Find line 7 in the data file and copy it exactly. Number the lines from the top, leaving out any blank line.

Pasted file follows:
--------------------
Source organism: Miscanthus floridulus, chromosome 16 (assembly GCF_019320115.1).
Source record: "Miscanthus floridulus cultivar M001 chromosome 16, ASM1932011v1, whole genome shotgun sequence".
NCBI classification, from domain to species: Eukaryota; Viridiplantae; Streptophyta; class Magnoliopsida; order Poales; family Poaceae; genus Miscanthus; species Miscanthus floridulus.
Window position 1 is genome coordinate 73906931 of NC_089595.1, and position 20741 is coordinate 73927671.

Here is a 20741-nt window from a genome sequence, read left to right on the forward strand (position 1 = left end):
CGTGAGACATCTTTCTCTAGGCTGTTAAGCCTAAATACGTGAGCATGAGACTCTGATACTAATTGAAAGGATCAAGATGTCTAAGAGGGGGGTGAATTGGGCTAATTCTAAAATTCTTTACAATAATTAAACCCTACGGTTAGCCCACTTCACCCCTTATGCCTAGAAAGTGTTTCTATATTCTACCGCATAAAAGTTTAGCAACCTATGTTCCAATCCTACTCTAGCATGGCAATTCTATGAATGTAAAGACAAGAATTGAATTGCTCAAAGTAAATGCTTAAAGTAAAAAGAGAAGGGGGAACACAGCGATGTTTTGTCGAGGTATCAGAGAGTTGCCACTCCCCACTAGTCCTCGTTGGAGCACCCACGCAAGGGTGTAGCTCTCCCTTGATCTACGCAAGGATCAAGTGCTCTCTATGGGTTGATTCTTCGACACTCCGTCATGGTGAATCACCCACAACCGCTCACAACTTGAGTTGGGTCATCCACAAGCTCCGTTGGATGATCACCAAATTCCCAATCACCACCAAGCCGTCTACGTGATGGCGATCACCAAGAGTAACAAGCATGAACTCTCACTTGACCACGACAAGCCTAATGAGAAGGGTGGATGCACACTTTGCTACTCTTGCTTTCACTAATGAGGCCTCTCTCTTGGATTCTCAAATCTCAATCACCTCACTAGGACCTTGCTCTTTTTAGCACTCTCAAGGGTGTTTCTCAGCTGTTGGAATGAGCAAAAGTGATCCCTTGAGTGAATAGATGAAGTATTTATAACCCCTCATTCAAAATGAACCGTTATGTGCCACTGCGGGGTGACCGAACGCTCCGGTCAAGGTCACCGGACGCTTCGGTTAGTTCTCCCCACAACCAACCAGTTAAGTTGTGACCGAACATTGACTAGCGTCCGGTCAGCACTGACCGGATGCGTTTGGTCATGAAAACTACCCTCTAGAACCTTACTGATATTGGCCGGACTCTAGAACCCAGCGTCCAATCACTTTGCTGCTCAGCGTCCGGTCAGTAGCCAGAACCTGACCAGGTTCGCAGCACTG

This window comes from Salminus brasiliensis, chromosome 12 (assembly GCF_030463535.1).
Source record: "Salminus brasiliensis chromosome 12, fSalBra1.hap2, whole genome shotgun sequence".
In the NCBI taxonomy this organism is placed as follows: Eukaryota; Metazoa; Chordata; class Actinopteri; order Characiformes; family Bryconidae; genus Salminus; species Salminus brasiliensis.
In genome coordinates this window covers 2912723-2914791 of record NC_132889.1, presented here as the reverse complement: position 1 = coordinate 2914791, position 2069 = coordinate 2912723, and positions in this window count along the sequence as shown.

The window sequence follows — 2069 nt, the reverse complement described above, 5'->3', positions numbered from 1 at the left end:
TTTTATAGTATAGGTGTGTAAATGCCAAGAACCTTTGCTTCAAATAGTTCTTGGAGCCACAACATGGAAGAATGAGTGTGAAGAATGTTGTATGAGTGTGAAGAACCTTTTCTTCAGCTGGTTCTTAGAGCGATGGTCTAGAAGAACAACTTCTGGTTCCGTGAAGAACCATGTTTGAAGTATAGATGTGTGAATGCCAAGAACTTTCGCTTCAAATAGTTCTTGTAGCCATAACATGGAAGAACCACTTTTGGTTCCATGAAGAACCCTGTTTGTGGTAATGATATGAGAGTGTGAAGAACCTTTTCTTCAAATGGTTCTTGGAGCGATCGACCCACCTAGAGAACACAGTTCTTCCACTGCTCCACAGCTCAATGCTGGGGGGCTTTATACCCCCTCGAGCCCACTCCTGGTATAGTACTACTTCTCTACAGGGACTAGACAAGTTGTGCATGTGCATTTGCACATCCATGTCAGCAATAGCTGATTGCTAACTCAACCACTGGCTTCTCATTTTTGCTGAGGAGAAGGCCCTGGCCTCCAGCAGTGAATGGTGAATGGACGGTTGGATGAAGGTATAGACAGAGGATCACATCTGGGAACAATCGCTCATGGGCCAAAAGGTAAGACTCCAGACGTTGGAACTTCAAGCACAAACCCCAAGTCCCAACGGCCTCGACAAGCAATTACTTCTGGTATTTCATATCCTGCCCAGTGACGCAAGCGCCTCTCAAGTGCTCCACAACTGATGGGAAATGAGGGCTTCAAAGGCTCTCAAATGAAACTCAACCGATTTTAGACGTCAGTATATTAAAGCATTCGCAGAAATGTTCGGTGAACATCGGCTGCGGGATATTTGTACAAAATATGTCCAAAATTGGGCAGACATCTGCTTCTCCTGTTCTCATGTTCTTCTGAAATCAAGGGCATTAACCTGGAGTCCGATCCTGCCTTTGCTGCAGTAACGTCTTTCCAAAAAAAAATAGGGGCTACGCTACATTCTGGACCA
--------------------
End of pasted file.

This window comes from Salminus brasiliensis, chromosome 12 (assembly GCF_030463535.1).